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Development workflows with Grunt

After working in one technology stack for a while, it is easy to become reliant on a toolchain you know and love. However, there are times when other toolchains are better suited to solve a problem at hand. I’d like to provide a brief overview of Grunt and how valuable it is as a front-end development tool.

What is Grunt?

For the uninitiated, Grunt is a task runner built in JavaScript. The tasks it can run are provided by a plethora of community supported plugins, which can be combined ad hoc to perform a wide variety of tasks typically associated with front end development. These plugins come in the form of node modules (managed via [npm](, and are installed as dependencies for either production or development use.

Developers coming from Rails may notice a number of parallels to Rake and Rake tasks. Similar to how one might use Rake to migrate databases or run tests, Grunt offers plugins that compile stylesheets and minify your code. For a Ruby developer, bundler groups can be used to define when certain dependencies need to be installed, such as whether a library is development only or necessary for production. Npm offers the same affordances when managing what modules it needs to pull in.

To help elucidate what type of things you can use Grunt for, let’s take a look at a few of the commonly used tasks available to Grunt –

grunt-contrib-compass: Compile stylesheets written in sass/scss to css.

grunt-contrib-watch: Watch for changes in a set of files, and when they are changed, perform a specified task.

grunt-contrib-connect: Runs a static web server.

Hopefully you can start to see how you can combine these several small pieces into a powerful tool that compiles all your stylesheets, minifies your JS, live reloads your browser, and maybe one day folds your laundry (For more great examples, check out the grunt-contrib repository).

Why Grunt?

We all love Ruby, but not every project calls for a Ruby-based toolchain. Building static web pages (e.g., any client-side application that uses an API for all its services), Node.js projects, and Java projects all benefit from a robust set of frontend tools when building modern web apps.

Additionally, the Grunt community is maturing and producing lots of high-value plugins that help tackle complexities of development and deployment across many different technology stacks. And learning another tool to keep in your belt is always a positive thing to have when approaching new problems or revisiting old ones.

Basic example

With that said, let’s take a quick and practical look at what goes into using Grunt. Additionally, the official Grunt.js Getting Started guide is an excellent read with links to further reading.

As a pre-requisite, you’ll need to have node and grunt-cli installed on your machine:

brew install node
npm install -g grunt-cli

Using npm to manage your project dependencies means you’ll need a package.json which details your project information and dependencies. Here’s a sample one:

  "name": "my-project-name",
  "description": "It's great!",
  "version": "0.0.1",
  "private": true,
  "dependencies": {
    "express": "3.x"
  "devDependencies": {
    "grunt": "~0.4.2",
    "grunt-contrib-jshint": "~0.8.0",
    "grunt-express-server": "~0.4.11",
    "grunt-contrib-watch": "~0.5.3",
    "grunt-contrib-compass": "~0.7.0",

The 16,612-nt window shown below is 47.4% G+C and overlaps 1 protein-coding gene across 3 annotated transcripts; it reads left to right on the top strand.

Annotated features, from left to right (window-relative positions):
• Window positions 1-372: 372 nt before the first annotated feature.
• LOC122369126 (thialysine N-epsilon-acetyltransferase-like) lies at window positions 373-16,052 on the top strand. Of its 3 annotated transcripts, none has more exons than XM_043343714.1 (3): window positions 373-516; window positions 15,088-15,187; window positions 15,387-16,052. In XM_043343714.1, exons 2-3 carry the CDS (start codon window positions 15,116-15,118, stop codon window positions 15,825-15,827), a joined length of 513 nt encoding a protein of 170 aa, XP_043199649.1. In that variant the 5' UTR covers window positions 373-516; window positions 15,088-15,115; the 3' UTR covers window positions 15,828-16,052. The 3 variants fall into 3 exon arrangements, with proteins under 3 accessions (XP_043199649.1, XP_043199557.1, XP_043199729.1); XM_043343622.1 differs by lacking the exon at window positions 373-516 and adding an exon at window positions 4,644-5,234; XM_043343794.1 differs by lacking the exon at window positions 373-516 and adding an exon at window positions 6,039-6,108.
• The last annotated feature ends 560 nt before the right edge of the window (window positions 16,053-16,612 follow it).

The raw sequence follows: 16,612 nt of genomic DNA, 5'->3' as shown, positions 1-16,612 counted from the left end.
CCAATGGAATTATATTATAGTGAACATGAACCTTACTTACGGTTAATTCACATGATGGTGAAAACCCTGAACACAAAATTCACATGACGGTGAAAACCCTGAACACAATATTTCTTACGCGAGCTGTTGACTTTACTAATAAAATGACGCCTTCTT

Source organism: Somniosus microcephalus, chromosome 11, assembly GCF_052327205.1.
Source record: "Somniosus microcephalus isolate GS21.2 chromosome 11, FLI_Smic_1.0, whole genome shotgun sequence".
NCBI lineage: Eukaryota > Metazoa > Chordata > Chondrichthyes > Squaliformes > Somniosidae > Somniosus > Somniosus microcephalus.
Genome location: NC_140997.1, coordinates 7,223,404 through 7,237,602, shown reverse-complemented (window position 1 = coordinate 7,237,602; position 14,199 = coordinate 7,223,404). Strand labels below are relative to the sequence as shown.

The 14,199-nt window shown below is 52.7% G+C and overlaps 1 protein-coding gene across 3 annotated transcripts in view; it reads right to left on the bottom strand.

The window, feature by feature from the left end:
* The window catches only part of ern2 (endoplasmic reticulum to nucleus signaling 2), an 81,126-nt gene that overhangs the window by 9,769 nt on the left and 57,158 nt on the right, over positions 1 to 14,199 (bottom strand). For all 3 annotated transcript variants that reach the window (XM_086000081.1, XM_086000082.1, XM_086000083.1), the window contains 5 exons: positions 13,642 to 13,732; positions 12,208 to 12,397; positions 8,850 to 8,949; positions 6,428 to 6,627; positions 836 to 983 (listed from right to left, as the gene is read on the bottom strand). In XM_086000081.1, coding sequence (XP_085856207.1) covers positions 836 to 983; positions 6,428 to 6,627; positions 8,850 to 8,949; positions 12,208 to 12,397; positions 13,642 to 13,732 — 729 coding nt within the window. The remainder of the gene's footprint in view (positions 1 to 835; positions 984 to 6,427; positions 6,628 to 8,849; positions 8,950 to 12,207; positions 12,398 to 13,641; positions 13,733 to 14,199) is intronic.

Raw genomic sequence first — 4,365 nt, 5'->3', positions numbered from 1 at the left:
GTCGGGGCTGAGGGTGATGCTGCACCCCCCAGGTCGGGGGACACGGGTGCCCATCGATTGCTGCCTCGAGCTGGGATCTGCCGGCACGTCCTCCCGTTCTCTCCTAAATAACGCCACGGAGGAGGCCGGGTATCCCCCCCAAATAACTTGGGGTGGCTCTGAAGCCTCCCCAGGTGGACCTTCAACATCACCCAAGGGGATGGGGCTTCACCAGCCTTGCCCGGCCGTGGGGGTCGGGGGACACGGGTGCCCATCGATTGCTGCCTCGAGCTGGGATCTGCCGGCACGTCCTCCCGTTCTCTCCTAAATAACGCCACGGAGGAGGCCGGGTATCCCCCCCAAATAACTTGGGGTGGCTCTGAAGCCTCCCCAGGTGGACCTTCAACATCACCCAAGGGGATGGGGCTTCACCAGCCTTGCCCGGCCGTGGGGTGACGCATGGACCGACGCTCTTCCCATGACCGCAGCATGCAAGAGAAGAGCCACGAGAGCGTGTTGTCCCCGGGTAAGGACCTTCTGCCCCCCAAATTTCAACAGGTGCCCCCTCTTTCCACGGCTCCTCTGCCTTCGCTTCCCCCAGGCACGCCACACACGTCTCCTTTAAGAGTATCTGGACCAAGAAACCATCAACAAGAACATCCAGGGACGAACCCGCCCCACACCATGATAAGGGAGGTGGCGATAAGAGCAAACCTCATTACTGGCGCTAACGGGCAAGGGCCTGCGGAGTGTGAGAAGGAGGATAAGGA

"grunt-contrib-uglify": "~0.2.7",
    "grunt-contrib-copy": "~0.5.0"

The file is simply a JSON object, and an interesting piece to notice is the dependencies and devDependencies. These two objects specify which packages should only be installed in a development environment, and which are needed as a project dependency.

You’ll also notice Grunt itself is a dev dependency. What we installed earlier was the Grunt command line interface. In order for Grunt to function in a project, the project must have a locally installed grunt package, as well as our next important piece: the Gruntfile.js:

module.exports = function(grunt) {

    pkg: grunt.file.readJSON('package.json'),

    compass: {
      dev: {
        options: {
          sassDir: 'src/stylesheets',
          cssPath: 'web/public/css'

    jshint: {
      files: ['src/javascript/main.js']

  grunt.registerTask('default', ['compass', 'jshint']);

The first bit of this file is boilerplate — it simply opens up our local Grunt for task configuration and points out the local package.json from earlier.

The first important step is the configuration of the compass plugin, which specifies where the sass stylesheets are located, and to what destination they should be compiled. We additionally tell JSHint what files to run against. Next, we make sure grunt loads the grunt-contrib-compass and grunt-contrib-jshint packages from npm in order to add the tasks to our Grunt. Lastly, we register a custom task (default, in this case) to run compass and jshint in one step.

And that’s it! Just by running grunt from the command line now, the default task will run and compile our stylesheets and JSHint our JavaScript files.

So much more

This introduction is really just scratching the surface of what Grunt can be used for, but hopefully it has whetted your appetite for more. Additionally, for those used to different toolchains and technology stacks, hopefully this has cast a light on what other options are out there. If you’re looking to introduce Grunt into your current project, you can start with something as simple as a task which watches your JavaScript files and runs JSHint along with your JS unit tests every time a file changes. Even a simple use case like this can provide a great deal of value when developing for the front-end.

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